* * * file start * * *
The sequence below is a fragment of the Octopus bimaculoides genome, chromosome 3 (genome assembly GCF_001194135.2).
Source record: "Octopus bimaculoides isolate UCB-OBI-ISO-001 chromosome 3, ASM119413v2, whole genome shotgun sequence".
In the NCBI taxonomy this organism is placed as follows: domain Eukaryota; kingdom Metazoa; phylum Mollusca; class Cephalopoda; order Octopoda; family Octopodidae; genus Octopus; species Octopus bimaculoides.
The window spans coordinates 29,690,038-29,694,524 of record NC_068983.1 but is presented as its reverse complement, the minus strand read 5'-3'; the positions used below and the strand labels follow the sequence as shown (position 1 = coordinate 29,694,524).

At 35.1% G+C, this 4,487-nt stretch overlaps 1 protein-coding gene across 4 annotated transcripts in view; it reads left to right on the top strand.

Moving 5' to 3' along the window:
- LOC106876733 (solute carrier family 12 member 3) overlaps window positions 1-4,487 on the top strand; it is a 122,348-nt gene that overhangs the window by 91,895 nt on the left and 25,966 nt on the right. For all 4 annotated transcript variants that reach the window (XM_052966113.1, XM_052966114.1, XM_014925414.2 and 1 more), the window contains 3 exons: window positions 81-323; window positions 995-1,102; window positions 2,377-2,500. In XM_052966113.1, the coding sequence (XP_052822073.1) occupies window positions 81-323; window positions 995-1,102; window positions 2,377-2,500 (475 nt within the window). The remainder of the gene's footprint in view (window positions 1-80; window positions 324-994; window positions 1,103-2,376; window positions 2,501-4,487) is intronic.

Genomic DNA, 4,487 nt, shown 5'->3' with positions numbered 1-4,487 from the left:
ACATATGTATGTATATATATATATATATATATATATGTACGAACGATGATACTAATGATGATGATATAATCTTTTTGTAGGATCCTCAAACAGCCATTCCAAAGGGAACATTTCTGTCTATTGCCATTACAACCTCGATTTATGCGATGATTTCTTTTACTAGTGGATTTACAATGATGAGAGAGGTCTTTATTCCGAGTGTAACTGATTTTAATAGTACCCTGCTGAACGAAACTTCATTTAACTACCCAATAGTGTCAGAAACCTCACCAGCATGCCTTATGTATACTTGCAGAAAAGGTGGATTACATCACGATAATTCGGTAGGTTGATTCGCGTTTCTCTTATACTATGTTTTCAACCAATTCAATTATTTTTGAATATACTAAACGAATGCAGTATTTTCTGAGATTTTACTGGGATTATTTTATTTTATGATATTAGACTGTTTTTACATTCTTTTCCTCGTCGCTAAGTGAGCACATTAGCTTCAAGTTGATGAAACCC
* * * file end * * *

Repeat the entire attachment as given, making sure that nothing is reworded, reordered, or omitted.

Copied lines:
The sequence below is a fragment of the Octopus bimaculoides genome, chromosome 3 (genome assembly GCF_001194135.2).
Source record: "Octopus bimaculoides isolate UCB-OBI-ISO-001 chromosome 3, ASM119413v2, whole genome shotgun sequence".
In the NCBI taxonomy this organism is placed as follows: domain Eukaryota; kingdom Metazoa; phylum Mollusca; class Cephalopoda; order Octopoda; family Octopodidae; genus Octopus; species Octopus bimaculoides.
The window spans coordinates 29,690,038-29,694,524 of record NC_068983.1 but is presented as its reverse complement, the minus strand read 5'-3'; the positions used below and the strand labels follow the sequence as shown (position 1 = coordinate 29,694,524).

At 35.1% G+C, this 4,487-nt stretch overlaps 1 protein-coding gene across 4 annotated transcripts in view; it reads left to right on the top strand.

Moving 5' to 3' along the window:
- LOC106876733 (solute carrier family 12 member 3) overlaps window positions 1-4,487 on the top strand; it is a 122,348-nt gene that overhangs the window by 91,895 nt on the left and 25,966 nt on the right. For all 4 annotated transcript variants that reach the window (XM_052966113.1, XM_052966114.1, XM_014925414.2 and 1 more), the window contains 3 exons: window positions 81-323; window positions 995-1,102; window positions 2,377-2,500. In XM_052966113.1, the coding sequence (XP_052822073.1) occupies window positions 81-323; window positions 995-1,102; window positions 2,377-2,500 (475 nt within the window). The remainder of the gene's footprint in view (window positions 1-80; window positions 324-994; window positions 1,103-2,376; window positions 2,501-4,487) is intronic.

Genomic DNA, 4,487 nt, shown 5'->3' with positions numbered 1-4,487 from the left:
ACATATGTATGTATATATATATATATATATATATATGTACGAACGATGATACTAATGATGATGATATAATCTTTTTGTAGGATCCTCAAACAGCCATTCCAAAGGGAACATTTCTGTCTATTGCCATTACAACCTCGATTTATGCGATGATTTCTTTTACTAGTGGATTTACAATGATGAGAGAGGTCTTTATTCCGAGTGTAACTGATTTTAATAGTACCCTGCTGAACGAAACTTCATTTAACTACCCAATAGTGTCAGAAACCTCACCAGCATGCCTTATGTATACTTGCAGAAAAGGTGGATTACATCACGATAATTCGGTAGGTTGATTCGCGTTTCTCTTATACTATGTTTTCAACCAATTCAATTATTTTTGAATATACTAAACGAATGCAGTATTTTCTGAGATTTTACTGGGATTATTTTATTTTATGATATTAGACTGTTTTTACATTCTTTTCCTCGTCGCTAAGTGAGCACATTAGCTTCAAGTTGATGAAACCC